Long wavelength optoelectronic integrated circuits (OEICs) have made impressive progress in the last decade and their performance has become attractive enough to be considered as part of lightwave communication systems. This paper reviews these aspects of OEICs, with emphasis on monolithic photoreceivers which incorporate heterojunction bipolar transistors for the electronic functions. We review single channel p-i-n/HBT photoreceivers with speeds up to 12 Gb/s and multi-channel array-type receivers suitable for WDM applications with an aggregate throughput of 20 Gb/s.
The rapid emergence of high-performance optical systems has accentuated the need for photodiodes with enhanced performance and functionality. In this paper we will describe a new class of photodiodes that utilize novel resonant-cavity structures to achieve high speed, high quantum efficiency, and a narrow spectral response which may prove useful for some wavelength division multiplexing applications. The resonant-cavity photodiode consists of a thin absorbing layer sandwiched between two dielectric mirrors. One advantage of this structure is that it can be utilized to circumvent the responsivity/bandwidth tradeoff inherent to conventional PIN photodiodes structures. For the typical normal-incidence photodiode a wide bandwidth necessitates a thin absorption layer which, in turn, results in low quantum efficiency. The resonant-cavity structure, on the other hand, effectively decouples the responsivity from the transit-time component of the bandwidth because the optical signal makes multiple passes across the thin absorbing layer inside the microcavity. The resonant- cavity approach has been utilized for p-i-n photodiodes, phototransistors, dual-wavelength photodetectors, avalanche photodiodes (APDs), and Schottky barrier photodiodes. In this paper we will concentrate on two specific devices, a Si1-x/Gex resonant-cavity p-i-n photodiode and a resonant-cavity APD with separate absorption and multiplication regions.
A research program at The MITRE Corporation was developed to examine all-optical networks. The central element in this all-optical local area network research testbed was an optical crossbar switch employing semiconductor optical amplifiers (SOAs) as the switching and gain elements. One of the initial applications demonstrated on this all-optical testbed was the capability to transmit amplitude modulated (AM) analog signals through this network. The successful implementation of this capability demonstrates that analog imagery, telemetry, radio frequency communications, and sensor information can be distributed over a switched all-optical network. The principal challenge associated with the transmission of AM signals through the all-optical network are the limitations imposed by the SOAs in the switch. These devices exhibit non-linear transfer characteristics, have limited dynamic range, and high noise levels. This paper will describe the techniques developed to demonstrate acceptable video signal transmission performance through the all-optical switched testbed using FM modulation and microwave subcarrier technology.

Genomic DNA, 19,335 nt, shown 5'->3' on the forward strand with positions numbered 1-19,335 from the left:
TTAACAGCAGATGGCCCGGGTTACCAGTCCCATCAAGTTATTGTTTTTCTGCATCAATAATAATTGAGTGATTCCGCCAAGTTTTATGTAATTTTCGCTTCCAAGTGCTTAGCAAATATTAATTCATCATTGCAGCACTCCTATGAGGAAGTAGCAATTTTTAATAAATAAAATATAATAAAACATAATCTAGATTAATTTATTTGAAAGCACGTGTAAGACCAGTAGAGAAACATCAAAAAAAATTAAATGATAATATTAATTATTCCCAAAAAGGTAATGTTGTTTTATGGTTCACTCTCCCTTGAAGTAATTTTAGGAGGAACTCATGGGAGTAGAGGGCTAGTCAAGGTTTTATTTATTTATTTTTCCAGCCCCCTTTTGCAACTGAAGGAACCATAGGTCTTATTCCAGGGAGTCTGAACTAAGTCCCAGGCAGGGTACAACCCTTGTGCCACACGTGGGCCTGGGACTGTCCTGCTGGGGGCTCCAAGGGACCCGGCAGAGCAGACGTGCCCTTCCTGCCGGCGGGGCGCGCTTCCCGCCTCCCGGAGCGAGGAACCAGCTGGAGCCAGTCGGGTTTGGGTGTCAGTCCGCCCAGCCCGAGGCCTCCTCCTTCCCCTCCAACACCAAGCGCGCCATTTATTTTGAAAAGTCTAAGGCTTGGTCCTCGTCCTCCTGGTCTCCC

We present a novel all fiber device for use as a high speed optical demultiplexer and logic gate. The device has particular applicability to demultiplexing for high data rate optical networks in addition to all optical address recognition via XOR gating.
The optimized power performance and the spectral tunability modeling of Erbium-doped fiber ring lasers are presented together with the measurement of the relative intensity noise. A Figure of Merit and an optimization procedure are defined in order to obtain maximum output power for a given pump power aiming the project design. Two tunable Erbium-doped fiber ring lasers were assembled. Their tunabilities are modeled and compared to the experimental results. Good agreement was obtained. We achieved a 32 nm tuning range, limited by the tuning range of the filter used. A relative intensity noise < - 120 dB/Hz, which enables to externally modulate such lasers up to 2.5 Gb/s, was also obtained.
The equations describing the stimulated Brillouin scattering process in optical fibers with distributed gain, including an equation for the second-order Stokes wave, are numerically solved. An analytical solution for the case of no net gain or loss is also presented. We note that the presence of distributed gain along the fiber leads to a non-monotonous evolution of the signal power and to ready generation of multiple Stokes orders. The influence of a copropagating or counterpropagating signal at the first or second-order Stokes wavelength, respectively, is also examined.
The authors have developed a method that can control the active mode-locked fiber ring laser at three different repetition rate. Driven by 2.5 GHz microwave signal the active mode-locked fiber ring laser can generate 2.5 GHz, 5 GHz and 7.5 GHz optical pulses by tuning the bias voltage and microwave power. The product of pulse width and spectrum width was near 0.315.
Ti-Au and annealed Ti-Pt-Au p-type contacts are demonstrated to improve the adhesion over a pure gold contact and allow annealing of the metallization to thin p-cladding laser structures at the expense of an increase in the optical loss. As little as 10 angstroms of titanium is adequate for an adhesion layer and only increases the optical loss by 1.6 cm-1 over a pure gold metallization which has an optical loss of 10.0 cm-1. A metallization of 15 angstroms Ti - 15 angstroms Pt - 1500 angstroms Au is adequate for an anneal at 410 degree(s)C for 10 sec and increases the optical loss by 7.0 cm-1.